Gradually, my tears gave way to uncontrollable giggles, as I had to admit that I might have over-reacted just a wee bit.

In the meantime, my husband sheepishly promised, once more,  to never, ever attempt vehicular homicide again.

We'll see how long he keeps his promise this time.

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If you live in Israel, please email me at prleebee@gmail.com to tell me how you heard about my blog.

Monday, January 1, 2018

Watching Movies with Melissa

I snuggled in my warm bed, my daughter Melissa by my side, as layer upon layer of blankets kept the cold at bay. We turned our focus to the TV, where images of Austria's glorious mountains came slowly into view, and a young Julie Andrews sang out those lyrics made famous in the 5 plus decades since its first airing.

"The hills are alive, with the sound of music".

My husband Bob, given the choice of watching football or the Von Trapp Family's frolicks  for the 574th time, shockingly chose the ball game. But that was fine for my daughter and me! We were comfy, we were cozy, we were singing along.

Life was good.

It would be the first of many movies we would enjoy together during her all too short winter break. The fall semester of her sophomore year at American University had ended, the spring  semester would start soon enough. But during her break, as New Jersey (and most of the country) was caught in the grip of unprecedented cold, we stayed home, snuggled, and turned on the tube.

Most of the movies we had seen before.

Many many times before.

Yet watching them with Melissa felt like welcoming in old friends.

Some, like Frozen were Disney classics, while others, like Will Ferrell's Elf, were a holiday tradition. Some, like Pitch Perfect, I enjoyed for the first time. While others, like Harry Potter and the Deathly Hallows, I have watched every time it airs, since it feeds my obsession with the boy wizard.

Watching movies with my girl seemed the perfect way to end what I describe as a year of count downs. You see, throughout 2017, I spent the months, weeks, days, and hours counting down the months, weeks, days, and hours until I would see her again.

It began in January with counting down the months, weeks, days, and hours until Melissa came home for spring break.

Next came the count down until my birthday in April when we visited Washington, DC to see Melissa, our daughter Jessica, son-in-law Brian, and grandson Miles.

Then I started the count down until spring semester ended in May.

Then came summer, and the count downs came to a welcome halt.

But time sure didn't.

Those warm, humid evenings taking neighborhood walks with my girl soon gave way to our new normal with Melissa back in her college dorm.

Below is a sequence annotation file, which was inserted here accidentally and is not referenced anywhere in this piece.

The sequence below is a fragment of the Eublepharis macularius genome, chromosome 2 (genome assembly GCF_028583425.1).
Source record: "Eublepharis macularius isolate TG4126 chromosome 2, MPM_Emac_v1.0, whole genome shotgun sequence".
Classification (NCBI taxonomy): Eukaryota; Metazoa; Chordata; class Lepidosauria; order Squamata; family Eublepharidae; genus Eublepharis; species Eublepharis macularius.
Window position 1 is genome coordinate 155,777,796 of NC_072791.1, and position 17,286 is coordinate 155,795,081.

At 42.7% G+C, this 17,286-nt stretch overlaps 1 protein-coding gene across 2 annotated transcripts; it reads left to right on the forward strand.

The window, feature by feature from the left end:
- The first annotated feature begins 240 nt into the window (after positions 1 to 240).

And the count downs started again.

Count downs until our October visit.

Count downs until Thanksgiving.

Count downs until the end of the fall semester.

Then my baby came home....and the count downs once again, came to a welcome halt.

But once again, time sure didn't.

I don't want to count down the five days until we pack up the car with what will seem like all of her worldly possessions.

I don't want to count down the five days until we leave her at her college dorm.

I don't want to count down the five days until we return to our new normal. Where Bob watches sports and I cuddle in my bed watching movies.  Without my girl.

But nevertheless, here I go again. Two months, one week, 23 hours until spring break.....when the count downs come to a welcome stop, once again.

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PS - if you live in Israel, please email me at prleebee@gmail.com and tell me how you heard about my blog.



Sunday, December 3, 2017

The Quilt

My high school drama teacher must have liked me.

That's the only reason I can explain why she cast me in the ensemble of our school show, an obscure little musical called "The Boyfriend." After all,  I couldn't sing on key, and my dancing skills were negligible. The perfect, peppy, pretty cheerleaders who also auditioned earned the majority of the stage time, while the choreographer positioned me way in the back, where the audience might not see me turn right while my fellow dancers turned left.

But still. I had fulfilled a childhood dream.

I became an actress in a musical!

The experience introduced me to the castmate camaraderie that comes with being a part of a show. Those perfect, peppy cheerleaders, girls I had viewed (I hate to admit) with envy,  became my friends. What's more, I discovered a newfound sense of self-esteem that would stay with me throughout senior year, through college, and beyond.

That's why, in the spring of 2011, when my 7th grade daughter Melissa told me she wanted to attend summer drama camp, I could barely contain my excitement. As she prepared to audition for the camp show, The Music Man, I knew that my cherub had one advantage over the high school version of her mom....the girl could sing.